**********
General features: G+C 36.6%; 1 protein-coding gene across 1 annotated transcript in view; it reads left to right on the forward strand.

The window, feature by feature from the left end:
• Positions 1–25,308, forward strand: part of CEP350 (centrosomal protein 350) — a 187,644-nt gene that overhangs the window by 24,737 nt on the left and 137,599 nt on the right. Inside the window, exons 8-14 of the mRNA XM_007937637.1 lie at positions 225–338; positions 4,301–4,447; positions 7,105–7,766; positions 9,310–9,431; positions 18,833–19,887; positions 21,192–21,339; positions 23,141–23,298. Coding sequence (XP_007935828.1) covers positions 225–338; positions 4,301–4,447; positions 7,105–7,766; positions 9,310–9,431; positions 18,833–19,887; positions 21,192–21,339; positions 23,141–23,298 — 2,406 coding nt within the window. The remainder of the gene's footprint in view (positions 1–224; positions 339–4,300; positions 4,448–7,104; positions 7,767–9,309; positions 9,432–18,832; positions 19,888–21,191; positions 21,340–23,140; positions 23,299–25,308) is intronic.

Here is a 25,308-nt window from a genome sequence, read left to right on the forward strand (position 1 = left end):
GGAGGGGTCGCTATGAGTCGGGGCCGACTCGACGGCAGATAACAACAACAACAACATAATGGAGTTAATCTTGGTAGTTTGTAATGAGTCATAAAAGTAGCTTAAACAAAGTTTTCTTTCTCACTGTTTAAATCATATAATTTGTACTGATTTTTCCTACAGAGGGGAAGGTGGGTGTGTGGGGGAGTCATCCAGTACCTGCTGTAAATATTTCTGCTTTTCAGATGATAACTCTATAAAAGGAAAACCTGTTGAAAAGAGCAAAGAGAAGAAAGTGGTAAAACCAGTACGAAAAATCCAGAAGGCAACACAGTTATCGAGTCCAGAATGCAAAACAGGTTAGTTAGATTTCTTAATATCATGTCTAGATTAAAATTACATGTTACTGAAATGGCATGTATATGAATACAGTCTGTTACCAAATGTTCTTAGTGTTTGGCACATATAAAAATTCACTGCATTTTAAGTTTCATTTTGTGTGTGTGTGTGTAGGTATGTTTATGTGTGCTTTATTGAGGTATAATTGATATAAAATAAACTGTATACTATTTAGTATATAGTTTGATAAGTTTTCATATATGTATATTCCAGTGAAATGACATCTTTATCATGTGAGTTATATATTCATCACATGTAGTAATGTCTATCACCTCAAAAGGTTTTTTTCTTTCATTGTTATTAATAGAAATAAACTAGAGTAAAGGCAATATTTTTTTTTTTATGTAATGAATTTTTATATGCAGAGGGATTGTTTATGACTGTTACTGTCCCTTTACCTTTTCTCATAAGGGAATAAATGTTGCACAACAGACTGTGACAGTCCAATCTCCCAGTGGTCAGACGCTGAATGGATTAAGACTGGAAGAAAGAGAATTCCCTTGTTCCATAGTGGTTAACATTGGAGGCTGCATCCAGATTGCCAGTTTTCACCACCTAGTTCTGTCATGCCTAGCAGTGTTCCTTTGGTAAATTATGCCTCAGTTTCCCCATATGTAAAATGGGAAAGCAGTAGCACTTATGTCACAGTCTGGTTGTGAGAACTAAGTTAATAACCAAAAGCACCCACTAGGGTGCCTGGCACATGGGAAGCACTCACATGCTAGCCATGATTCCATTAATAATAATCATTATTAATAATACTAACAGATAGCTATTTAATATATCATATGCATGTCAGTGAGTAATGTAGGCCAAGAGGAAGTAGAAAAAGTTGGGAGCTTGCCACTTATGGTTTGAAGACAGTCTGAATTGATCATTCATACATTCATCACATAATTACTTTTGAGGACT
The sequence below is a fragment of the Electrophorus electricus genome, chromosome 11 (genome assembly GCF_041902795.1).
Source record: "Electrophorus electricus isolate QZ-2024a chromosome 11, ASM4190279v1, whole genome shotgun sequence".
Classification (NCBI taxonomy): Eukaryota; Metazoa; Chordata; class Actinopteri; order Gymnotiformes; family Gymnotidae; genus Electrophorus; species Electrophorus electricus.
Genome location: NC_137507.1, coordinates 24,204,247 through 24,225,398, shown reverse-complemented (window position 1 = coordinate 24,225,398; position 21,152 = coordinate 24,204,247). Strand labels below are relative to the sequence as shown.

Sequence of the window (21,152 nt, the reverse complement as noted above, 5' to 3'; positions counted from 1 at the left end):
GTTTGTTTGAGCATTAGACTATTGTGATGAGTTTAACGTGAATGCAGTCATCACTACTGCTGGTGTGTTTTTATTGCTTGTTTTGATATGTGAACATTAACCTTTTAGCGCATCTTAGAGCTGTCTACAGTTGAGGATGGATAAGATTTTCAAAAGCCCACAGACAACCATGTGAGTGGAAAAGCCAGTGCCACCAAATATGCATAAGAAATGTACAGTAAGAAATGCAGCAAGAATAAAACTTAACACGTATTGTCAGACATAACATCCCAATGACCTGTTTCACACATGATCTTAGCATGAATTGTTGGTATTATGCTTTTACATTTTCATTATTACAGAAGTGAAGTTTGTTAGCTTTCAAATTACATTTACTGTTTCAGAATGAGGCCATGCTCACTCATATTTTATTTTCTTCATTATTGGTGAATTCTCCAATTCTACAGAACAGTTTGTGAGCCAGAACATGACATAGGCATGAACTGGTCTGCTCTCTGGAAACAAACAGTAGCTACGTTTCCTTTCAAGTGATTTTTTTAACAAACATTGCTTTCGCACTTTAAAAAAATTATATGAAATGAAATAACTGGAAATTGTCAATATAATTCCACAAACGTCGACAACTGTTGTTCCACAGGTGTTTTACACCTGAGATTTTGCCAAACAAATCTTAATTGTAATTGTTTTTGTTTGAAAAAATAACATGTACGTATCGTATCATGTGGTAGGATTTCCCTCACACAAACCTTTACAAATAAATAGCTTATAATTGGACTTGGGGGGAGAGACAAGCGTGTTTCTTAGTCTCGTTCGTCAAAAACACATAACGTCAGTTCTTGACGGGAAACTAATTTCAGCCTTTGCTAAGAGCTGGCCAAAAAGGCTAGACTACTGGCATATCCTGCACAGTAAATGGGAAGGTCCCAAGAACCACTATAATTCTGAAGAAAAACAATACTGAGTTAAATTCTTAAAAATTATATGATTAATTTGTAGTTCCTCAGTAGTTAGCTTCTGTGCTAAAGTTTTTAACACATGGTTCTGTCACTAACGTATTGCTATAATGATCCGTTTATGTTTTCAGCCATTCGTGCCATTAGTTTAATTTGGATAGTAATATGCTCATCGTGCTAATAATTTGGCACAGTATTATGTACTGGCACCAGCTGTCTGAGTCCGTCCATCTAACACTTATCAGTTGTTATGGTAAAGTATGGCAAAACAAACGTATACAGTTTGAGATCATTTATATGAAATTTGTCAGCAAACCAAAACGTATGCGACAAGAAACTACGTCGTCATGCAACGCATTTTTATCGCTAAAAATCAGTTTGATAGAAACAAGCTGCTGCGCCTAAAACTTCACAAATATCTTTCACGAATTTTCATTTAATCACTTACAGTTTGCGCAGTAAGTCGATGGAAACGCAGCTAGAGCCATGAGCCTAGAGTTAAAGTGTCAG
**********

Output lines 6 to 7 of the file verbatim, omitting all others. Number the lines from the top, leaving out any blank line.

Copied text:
The sequence below is a fragment of the Electrophorus electricus genome, chromosome 11 (genome assembly GCF_041902795.1).
Source record: "Electrophorus electricus isolate QZ-2024a chromosome 11, ASM4190279v1, whole genome shotgun sequence".